|PERFORMER||Katherine Lakoski voice|
The Phoenix is a mythological bird claimed by legend to have regenerative powers, able to rise from the ashes of its own previous incarnation.
In Big Bird in China, the Phoenix is specifically associated with, and referred to as, Fenghuang. This version doesn't reference the rebirth elements of the Phoenix story, but instead focuses on Fenghuang as the Empress of the Southern Skies, ruler of the Kingdom of Mu.
Described by a storyteller (played by Hua Zhi-Ping, dubbed in narration by Jon Stone; later revealed to be the Monkey King in disguise) as the Vermillion Phoenix, Fenghuang could summon hundreds of other birds to help her raise the sun each morning from its slumber at the bottom of the ocean. In an attempt to thwart Fenghuang's duty to her people, an evil demon imprisoned the sun in a dungeon, trapping its rays of light from escaping the dark mountains where he lived. Fenghuang was able to free the sun from the demon and his court of ghosts and spirits by transforming into a human woman who sang a song about the history and beauty of China's people. As a promise to never let the sun fall prey to capture again, the Phoenix appears as the first star in the morning sky, waiting to carry the sun on her shoulders.
Big Bird first hears of the Phoenix from a Chinatown shopkeeper (Arabella Hong), who presents to him a scroll with several clues that will lead to finding the Phoenix. In the spirit of advancing the friendship of China and America, Big Bird convinces the shopkeeper to loan him the scroll so that he may travel to China (with Barkley) to tell this Chinese bird that American birds think that they're just swell.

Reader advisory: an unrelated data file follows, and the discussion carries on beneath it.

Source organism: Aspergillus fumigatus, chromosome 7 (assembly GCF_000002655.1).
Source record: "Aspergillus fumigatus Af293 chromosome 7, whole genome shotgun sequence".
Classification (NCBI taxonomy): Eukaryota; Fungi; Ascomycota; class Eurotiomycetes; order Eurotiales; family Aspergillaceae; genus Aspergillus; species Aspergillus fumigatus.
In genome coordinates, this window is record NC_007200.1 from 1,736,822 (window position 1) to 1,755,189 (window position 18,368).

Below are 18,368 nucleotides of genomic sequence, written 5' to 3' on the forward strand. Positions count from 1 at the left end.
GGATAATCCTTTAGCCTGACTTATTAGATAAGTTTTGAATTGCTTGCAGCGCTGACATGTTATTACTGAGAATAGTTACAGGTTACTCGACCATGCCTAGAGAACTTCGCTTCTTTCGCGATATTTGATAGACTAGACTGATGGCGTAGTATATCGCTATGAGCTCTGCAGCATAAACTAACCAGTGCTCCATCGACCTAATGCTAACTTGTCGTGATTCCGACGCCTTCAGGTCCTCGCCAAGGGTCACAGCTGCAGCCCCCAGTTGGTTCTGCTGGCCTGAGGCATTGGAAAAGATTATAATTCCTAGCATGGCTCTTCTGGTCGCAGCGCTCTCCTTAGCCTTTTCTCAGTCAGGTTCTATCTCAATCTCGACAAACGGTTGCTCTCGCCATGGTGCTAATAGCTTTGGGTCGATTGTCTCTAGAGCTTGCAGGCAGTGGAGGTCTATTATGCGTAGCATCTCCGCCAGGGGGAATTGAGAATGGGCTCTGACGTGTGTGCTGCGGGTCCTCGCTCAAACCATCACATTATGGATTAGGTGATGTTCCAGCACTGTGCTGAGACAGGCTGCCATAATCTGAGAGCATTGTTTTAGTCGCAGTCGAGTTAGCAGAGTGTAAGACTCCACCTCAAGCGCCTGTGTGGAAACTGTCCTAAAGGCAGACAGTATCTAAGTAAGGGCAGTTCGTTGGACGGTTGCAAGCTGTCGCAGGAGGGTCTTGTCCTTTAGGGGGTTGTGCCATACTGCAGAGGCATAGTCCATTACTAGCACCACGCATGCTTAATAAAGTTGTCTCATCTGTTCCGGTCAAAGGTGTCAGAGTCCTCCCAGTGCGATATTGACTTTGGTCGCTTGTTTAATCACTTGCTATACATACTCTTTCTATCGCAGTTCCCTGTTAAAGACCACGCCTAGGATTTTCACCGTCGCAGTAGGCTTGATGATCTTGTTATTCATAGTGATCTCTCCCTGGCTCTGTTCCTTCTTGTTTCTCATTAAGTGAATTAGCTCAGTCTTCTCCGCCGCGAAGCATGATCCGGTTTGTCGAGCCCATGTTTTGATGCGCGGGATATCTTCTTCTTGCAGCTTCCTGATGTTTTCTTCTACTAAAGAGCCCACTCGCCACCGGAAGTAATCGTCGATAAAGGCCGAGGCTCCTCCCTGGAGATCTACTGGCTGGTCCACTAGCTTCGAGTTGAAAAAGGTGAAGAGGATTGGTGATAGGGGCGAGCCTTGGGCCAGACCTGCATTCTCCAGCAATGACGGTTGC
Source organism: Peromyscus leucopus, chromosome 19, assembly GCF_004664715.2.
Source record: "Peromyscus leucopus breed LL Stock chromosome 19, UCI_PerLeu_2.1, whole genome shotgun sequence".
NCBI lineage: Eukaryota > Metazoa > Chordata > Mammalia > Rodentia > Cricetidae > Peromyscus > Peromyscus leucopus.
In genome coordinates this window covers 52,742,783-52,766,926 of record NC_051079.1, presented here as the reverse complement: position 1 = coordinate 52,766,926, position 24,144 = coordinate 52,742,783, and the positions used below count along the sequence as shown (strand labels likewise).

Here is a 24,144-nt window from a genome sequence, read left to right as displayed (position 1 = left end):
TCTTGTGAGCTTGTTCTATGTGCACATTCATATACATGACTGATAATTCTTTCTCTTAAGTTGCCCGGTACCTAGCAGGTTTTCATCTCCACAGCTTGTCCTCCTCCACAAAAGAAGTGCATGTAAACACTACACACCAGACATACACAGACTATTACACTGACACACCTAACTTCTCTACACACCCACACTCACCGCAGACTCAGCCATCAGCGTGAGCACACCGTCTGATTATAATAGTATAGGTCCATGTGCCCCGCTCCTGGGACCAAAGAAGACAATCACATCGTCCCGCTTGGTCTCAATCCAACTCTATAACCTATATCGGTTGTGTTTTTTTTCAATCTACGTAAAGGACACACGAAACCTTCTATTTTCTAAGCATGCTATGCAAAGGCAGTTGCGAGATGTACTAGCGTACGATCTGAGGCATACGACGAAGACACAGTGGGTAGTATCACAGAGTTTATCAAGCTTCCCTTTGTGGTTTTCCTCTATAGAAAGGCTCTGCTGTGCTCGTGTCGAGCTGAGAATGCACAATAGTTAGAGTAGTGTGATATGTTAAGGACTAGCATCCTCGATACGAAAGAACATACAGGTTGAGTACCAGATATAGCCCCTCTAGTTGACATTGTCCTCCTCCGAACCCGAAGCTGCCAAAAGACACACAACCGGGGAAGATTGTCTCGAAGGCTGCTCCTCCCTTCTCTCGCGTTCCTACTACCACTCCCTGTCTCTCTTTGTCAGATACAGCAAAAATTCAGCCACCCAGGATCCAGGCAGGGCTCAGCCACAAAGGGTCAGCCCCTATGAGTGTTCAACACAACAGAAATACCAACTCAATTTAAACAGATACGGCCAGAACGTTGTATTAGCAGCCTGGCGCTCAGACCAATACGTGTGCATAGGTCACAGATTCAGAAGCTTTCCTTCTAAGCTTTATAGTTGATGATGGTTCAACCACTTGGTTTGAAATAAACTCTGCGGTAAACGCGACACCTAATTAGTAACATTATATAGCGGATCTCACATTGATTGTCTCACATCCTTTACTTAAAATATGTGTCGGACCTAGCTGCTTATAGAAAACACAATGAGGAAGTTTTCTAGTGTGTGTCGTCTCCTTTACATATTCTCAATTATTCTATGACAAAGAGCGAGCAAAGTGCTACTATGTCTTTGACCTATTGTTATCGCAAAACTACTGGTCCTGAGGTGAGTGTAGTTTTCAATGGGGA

Big Bird's quest is aided by a little girl named Xiao Foo who helps him find the landmarks on the scroll that lead to finding the Phoenix. Their "treasure hunt" (as Big Bird calls it) ends at the foot of an ancient banyan tree where the Phoenix now lives as a construct of light. Surprised that she can speak "American", Big Bird's request to the Phoenix is to once again take on human form (Lu Ja-Lin) and sing the song that defeated the forces of darkness.
Behind the scenes
In the special, the bird form of the Phoenix is animated using a technique similar to Scanimate over film footage. A collection of photos from the special as seen in My Sesame Street Yearbook 1984 (although notably absent from the Big Bird in China photo book) includes a picture of a puppet version of the Phoenix that was not used in the final special.